"Greatest Love of All" 1 2 1 1 8 1 25 26 30 4 13 24 12 14 20
"—" denotes releases that did not chart

Note:

  • "Hold Me" was originally released as a single from Teddy Pendergrass' album, Love Language, in the United States and some European countries such as Germany and the UK in 1984,[126][127] but failed to enter the singles charts outside the US at the time. In the following year, the song was included on Houston's debut album and charted in the Netherlands and the UK in early 1986.
  • While "All at Once" was never released as the official single in the US except as a B-side of "Saving All My Love for You", the song was strategically selected as the lead single from her debut album in Benelux countries and Germany in early 1985, aiming for the adult-oriented market.[102] In Italy, the song was popular after Houston's performance for the song during 1987 Sanremo Music Festival, and then was released as the commercial vinyl single including "Hold Me" in that year.[128] In Japan, it was released as 3-inch snap pack single by BMG Victor on July 26, 1996 and peaked at number 42 at the Japanese Singles Chart in that year.[129][130]
  • 'In the UK, "Someone for Me (Remix)" was the first single from the Whitney Houston album, issued as a double A-side single with "Greatest Love of All" before the release of the album, but did not enter the singles chart.[131]
  • "Thinking About You" was released as a 12-inch vinyl single featured its extended dance version in the US in October 1985, and also issued as a standard 45, but because it was only promoted to R&B radio, not pop radio, it never appeared on the Hot 100.[132][133][134]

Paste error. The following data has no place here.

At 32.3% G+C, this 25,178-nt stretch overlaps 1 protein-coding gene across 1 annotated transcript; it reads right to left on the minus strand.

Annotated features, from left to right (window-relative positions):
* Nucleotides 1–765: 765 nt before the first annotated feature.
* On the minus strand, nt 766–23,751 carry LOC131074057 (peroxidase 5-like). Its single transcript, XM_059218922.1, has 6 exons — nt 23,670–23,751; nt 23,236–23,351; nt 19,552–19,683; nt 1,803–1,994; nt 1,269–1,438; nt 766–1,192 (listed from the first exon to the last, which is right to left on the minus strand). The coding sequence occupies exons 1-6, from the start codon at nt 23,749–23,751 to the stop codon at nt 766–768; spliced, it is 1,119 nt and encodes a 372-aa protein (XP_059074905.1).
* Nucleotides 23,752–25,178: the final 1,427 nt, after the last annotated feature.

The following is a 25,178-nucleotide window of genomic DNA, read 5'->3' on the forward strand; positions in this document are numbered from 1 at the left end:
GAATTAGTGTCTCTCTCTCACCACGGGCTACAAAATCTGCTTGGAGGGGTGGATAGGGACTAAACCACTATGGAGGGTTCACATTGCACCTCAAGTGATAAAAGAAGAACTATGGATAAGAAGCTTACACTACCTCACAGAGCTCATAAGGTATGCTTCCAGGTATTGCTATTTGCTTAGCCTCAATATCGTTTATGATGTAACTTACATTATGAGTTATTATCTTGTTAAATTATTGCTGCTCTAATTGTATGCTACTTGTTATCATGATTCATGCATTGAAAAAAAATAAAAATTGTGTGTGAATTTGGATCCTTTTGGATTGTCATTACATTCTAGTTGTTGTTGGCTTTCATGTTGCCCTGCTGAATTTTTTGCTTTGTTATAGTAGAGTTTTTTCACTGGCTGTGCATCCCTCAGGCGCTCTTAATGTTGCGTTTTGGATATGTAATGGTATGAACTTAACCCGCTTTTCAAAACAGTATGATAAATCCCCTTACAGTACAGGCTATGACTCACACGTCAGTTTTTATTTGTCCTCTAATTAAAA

Chart procession and succession

Preceded by
''Welcome to the Real World by Mr. Mister
5150 by Van Halen
Billboard 200 number-one album
March 8 – April 19, 1986
May 17 – June 28, 1986
Succeeded by
5150 by Van Halen
Control by Janet Jackson
Preceded by
The Night I Fell in Love by Luther Vandross
Rock Me Tonight by Freddie Jackson
Billboard Top Black Albums Chart number-one album
June 23–29, 1985
September 7 – October 5, 1985
Succeeded by
Rock Me Tonight by Freddie Jackson
Rock Me Tonight by Freddie Jackson
Preceded by
1986 Way to Go by Various artists
True Blue by Madonna
Australian Kent Music Report number-one album
June 2 – August 3, 1986
August 18–31, 1986
Succeeded by
True Blue by Madonna
1986 Just for Kicks by Various artists
Preceded by
Brothers in Arms by Dire Straits
Canadian RPM Top 100 Albums Chart number-one album
March 8 – July 11, 1986
Succeeded by
So by Peter Gabriel
Preceded by
Sanremo '87 by Various artists
Italian Albums Chart number-one album
February 21 – March 20, 1987
Succeeded by
Men and Women by Simply Red
Preceded by
Movin' by Jennifer Rush
Waiting for the Morning by Bobbysocks!
Norwegian Albums Chart number-one album
10th week – 18th week, 1986
21st week, 1986
Succeeded by
Waiting for the Morning by Bobbysocks!